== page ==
eastern puma extinct
Brittany Hambleton
Brittany Hambleton
February 12, 2020 ·  5 min read

The Eastern Puma Has Been Officially Declared Extinct

Scientists have recently determined that humanity has killed 83 percent of all wild mammals and half of all plant species. Experts have estimated that the rapid loss of species we are seeing today is one thousand to ten thousand times greater than the natural extinction rate (ie- the rate of extinction if humans did not exist) [1].

While we can only make an educated guess as to how many different species exist on our planet, no matter what way you look at it the numbers are grim. The low estimate is that there are around two million different species on our planet. At the current extinction rate of 0.01 to 0.1 percent per year, that means that we are losing anywhere from two hundred to two thousand species of animals each year. At the high estimate of one hundred million different species is true, then we are losing ten thousand to one hundred thousand species every year [1].

Determining whether or not a species or subspecies of animals has gone extinct, however, is not always as straightforward as you might think. In the case of the Eastern Puma, there has been debate among scientists whether or not the animal still exists, and even whether or not it ever existed at all.

A Tragic Declaration

In 2018, the U.S. Fish and Wildlife Service (USFWS) officially declared the Eastern Puma to be extinct. This large cat used to be found in many eastern states, most notably along the Mississippi River, however it hadn’t been seen in the wild in over eighty years [2].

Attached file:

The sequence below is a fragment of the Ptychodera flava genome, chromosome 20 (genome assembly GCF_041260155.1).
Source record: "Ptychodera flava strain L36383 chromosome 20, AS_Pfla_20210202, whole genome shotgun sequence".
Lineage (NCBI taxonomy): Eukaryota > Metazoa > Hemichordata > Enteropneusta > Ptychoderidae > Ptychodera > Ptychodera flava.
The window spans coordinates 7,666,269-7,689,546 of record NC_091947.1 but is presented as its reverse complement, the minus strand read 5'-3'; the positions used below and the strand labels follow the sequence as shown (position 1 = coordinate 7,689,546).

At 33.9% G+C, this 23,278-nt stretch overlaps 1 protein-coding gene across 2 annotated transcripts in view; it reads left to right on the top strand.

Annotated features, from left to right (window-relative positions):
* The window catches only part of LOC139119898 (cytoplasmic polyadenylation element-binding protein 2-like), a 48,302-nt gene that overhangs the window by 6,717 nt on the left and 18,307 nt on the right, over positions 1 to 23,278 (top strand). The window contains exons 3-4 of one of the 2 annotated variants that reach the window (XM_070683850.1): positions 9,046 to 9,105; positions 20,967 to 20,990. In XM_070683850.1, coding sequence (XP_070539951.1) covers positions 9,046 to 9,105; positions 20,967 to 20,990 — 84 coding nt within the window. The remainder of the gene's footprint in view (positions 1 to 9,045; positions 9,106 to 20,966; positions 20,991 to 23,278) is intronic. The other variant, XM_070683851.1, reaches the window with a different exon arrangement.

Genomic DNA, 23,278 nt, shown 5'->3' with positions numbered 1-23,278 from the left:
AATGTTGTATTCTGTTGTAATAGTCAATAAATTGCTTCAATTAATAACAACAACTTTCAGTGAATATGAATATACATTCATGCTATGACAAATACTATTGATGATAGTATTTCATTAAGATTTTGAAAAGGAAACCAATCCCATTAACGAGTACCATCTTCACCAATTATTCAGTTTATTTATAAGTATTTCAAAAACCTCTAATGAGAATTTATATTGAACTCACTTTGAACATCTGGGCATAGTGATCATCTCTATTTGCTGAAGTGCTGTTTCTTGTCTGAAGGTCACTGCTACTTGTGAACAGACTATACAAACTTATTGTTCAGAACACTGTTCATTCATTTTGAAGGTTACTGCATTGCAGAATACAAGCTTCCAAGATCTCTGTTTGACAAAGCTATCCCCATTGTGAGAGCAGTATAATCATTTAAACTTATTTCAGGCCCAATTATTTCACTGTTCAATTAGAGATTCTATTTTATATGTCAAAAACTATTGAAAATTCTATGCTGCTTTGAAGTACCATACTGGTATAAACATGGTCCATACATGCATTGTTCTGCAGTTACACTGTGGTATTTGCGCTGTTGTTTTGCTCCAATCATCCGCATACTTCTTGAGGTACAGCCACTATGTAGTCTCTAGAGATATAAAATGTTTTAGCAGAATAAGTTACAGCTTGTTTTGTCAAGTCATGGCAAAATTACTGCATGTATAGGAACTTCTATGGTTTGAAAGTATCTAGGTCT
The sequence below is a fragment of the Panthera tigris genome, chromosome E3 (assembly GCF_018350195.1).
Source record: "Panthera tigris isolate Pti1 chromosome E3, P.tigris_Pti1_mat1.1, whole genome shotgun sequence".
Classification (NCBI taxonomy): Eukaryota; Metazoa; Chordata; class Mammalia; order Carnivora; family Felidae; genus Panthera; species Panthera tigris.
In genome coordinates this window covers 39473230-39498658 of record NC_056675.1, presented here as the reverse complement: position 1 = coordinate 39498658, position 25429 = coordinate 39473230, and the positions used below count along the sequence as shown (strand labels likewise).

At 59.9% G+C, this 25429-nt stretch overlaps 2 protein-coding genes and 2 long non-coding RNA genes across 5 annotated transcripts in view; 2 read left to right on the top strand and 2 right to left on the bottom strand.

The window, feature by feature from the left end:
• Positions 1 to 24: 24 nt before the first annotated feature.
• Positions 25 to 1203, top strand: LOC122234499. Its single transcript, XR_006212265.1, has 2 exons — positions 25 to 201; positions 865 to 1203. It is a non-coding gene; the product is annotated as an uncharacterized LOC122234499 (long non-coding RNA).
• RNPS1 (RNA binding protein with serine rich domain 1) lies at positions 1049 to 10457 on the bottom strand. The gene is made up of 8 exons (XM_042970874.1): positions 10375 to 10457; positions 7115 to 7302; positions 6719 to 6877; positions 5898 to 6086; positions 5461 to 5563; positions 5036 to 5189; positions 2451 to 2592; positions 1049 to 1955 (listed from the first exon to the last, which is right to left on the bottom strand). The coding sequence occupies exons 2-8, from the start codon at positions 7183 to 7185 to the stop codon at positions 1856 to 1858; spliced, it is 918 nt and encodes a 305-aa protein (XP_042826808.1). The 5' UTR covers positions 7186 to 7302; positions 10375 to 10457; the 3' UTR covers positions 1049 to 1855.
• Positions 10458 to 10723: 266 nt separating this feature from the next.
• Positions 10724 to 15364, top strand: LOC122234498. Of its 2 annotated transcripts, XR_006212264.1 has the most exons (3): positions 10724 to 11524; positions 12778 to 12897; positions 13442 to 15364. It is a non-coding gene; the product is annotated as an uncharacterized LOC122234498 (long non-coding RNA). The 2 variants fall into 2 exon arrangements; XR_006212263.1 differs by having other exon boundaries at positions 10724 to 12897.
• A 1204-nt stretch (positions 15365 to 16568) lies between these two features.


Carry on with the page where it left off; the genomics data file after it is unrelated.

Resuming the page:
The official declaration from the USFWS stated:

“Given the period of time that has passed without verification of even a single Eastern puma, the Service concludes that the last remaining members of this subspecies perished decades ago.” [2]

These big cats have a complicated history with humans, and human interference is regarded as the primary reason for their extinction. At the beginning of the nineteenth century, European settlers began trapping and killing pumas in the northeast and selling them for their fur, as well as to prevent them from interfering with their livestock [3].

They have not been regularly spotted in the last century, and now wildlife officials are saying there is no evidence of a sustained breeding population in the area [3].

But Who’s Who?

While this news is very sad, you may not want to start ripping them out of the taxonomic encyclopedia just yet. 

Part of the debate surrounding the Eastern Puma is whether or not scientists are justified in classifying it as its own separate subspecies. For example, when settlers first arrived in North America, they gave Eastern cougars, Western mountain lions, the North American cougar, and the Florida panther each their own unique label. In reality, though, the words cougar, puma, mountain lion, and catamount all refer to the same large cat, known scientifically as Puma concolor [3].

Cougars found in different areas of the country were given different classifications based on superficial variances, like the size of their heads, but advances in genetic testing have proven that regardless of the name they were given, these cats are all genetically the same [3].

Did the Eastern Puma Ever Exist?

So this leaves us with one question: did the Eastern Puma ever actually exist?